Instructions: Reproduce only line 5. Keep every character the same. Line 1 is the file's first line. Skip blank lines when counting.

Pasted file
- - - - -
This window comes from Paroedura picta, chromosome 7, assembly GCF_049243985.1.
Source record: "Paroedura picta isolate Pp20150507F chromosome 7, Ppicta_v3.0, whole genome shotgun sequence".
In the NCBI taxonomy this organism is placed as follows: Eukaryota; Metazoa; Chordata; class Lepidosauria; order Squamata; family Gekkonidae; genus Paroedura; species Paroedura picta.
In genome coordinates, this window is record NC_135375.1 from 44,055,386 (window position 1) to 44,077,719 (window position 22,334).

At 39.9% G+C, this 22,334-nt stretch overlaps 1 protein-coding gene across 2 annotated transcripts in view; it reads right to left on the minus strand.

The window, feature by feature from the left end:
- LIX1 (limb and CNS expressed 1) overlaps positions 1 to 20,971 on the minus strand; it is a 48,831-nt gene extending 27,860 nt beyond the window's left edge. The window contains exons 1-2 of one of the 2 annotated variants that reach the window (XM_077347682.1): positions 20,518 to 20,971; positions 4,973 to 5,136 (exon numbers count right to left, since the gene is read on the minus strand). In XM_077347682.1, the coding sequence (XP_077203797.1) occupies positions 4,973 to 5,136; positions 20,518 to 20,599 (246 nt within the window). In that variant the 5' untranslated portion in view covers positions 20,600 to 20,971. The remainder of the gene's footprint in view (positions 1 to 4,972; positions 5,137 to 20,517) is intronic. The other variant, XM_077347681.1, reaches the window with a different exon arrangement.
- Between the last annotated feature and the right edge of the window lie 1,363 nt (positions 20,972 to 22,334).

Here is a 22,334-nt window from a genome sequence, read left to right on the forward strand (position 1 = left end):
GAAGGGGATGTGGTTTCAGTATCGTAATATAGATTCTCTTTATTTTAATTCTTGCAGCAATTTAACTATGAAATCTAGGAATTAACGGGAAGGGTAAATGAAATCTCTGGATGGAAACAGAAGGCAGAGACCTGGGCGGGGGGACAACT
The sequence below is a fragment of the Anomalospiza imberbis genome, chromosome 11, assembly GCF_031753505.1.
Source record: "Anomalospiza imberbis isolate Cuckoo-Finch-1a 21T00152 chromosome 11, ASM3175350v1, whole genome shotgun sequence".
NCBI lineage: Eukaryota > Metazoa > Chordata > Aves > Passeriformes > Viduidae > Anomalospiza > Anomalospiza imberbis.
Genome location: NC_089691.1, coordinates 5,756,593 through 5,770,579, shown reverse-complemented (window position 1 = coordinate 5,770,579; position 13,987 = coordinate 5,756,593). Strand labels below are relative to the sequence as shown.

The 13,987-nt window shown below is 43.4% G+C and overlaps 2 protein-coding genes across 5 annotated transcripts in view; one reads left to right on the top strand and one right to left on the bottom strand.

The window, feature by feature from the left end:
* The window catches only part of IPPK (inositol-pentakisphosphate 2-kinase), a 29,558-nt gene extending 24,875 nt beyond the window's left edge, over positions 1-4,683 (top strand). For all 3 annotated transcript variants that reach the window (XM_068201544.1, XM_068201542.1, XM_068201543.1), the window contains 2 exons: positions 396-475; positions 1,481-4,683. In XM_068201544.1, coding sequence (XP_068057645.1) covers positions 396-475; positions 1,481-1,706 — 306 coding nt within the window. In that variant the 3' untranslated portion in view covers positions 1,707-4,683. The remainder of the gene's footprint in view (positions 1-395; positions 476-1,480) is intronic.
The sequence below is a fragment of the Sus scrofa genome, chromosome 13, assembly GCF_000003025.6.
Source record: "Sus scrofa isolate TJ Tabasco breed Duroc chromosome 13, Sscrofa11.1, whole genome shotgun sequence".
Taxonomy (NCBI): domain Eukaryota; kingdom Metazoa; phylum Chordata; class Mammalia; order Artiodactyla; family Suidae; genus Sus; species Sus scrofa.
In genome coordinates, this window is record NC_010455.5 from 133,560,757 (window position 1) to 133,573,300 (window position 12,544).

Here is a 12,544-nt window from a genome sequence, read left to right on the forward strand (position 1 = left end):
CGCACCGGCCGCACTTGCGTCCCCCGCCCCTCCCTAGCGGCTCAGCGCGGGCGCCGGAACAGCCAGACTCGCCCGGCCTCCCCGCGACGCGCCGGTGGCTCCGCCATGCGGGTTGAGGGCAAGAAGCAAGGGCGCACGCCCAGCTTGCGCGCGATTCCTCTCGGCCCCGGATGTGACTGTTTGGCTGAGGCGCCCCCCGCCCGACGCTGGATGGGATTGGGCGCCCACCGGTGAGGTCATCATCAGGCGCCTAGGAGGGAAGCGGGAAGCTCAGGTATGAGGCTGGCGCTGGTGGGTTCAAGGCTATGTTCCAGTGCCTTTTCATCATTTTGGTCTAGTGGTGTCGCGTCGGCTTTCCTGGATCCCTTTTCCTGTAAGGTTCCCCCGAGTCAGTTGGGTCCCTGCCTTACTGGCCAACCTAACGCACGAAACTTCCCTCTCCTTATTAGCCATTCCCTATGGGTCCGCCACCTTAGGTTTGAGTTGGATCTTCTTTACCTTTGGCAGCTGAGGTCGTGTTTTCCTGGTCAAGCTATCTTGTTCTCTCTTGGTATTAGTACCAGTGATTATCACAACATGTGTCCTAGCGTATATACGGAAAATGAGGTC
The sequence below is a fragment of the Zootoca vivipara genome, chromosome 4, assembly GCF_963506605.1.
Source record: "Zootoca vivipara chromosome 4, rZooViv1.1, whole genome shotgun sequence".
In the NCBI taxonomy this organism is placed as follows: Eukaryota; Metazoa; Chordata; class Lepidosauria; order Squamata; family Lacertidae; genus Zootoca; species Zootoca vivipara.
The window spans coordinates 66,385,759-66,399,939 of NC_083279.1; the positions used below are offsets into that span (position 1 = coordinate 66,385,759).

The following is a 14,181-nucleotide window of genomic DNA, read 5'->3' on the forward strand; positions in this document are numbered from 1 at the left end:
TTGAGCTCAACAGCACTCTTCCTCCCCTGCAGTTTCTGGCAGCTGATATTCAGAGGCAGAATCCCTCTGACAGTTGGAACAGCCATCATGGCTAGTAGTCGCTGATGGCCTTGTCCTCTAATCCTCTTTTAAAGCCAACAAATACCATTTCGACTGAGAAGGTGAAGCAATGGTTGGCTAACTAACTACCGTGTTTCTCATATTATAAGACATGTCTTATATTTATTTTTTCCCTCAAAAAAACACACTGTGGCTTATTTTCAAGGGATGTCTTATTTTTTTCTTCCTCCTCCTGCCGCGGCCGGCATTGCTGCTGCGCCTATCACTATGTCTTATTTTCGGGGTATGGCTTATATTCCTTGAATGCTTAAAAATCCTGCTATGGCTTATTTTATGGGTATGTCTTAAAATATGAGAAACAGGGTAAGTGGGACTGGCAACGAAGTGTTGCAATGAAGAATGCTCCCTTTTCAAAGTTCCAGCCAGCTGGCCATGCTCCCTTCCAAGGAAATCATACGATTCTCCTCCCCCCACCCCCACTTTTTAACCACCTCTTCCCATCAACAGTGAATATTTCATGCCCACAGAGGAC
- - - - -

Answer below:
At 39.9% G+C, this 22,334-nt stretch overlaps 1 protein-coding gene across 2 annotated transcripts in view; it reads right to left on the minus strand.